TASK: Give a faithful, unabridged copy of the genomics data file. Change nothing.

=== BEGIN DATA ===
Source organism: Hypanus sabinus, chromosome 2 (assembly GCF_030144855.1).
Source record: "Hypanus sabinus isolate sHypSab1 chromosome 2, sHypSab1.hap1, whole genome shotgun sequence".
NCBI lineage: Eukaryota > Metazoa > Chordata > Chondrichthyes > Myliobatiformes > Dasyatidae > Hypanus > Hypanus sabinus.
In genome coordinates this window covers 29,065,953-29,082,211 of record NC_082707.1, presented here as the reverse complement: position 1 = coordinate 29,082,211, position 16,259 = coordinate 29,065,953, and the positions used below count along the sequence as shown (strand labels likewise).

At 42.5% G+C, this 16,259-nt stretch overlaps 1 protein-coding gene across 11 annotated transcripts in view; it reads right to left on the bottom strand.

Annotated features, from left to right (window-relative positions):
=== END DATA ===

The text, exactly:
Source organism: Hypanus sabinus, chromosome 2 (assembly GCF_030144855.1).
Source record: "Hypanus sabinus isolate sHypSab1 chromosome 2, sHypSab1.hap1, whole genome shotgun sequence".
NCBI lineage: Eukaryota > Metazoa > Chordata > Chondrichthyes > Myliobatiformes > Dasyatidae > Hypanus > Hypanus sabinus.
In genome coordinates this window covers 29,065,953-29,082,211 of record NC_082707.1, presented here as the reverse complement: position 1 = coordinate 29,082,211, position 16,259 = coordinate 29,065,953, and the positions used below count along the sequence as shown (strand labels likewise).

At 42.5% G+C, this 16,259-nt stretch overlaps 1 protein-coding gene across 11 annotated transcripts in view; it reads right to left on the bottom strand.

Annotated features, from left to right (window-relative positions):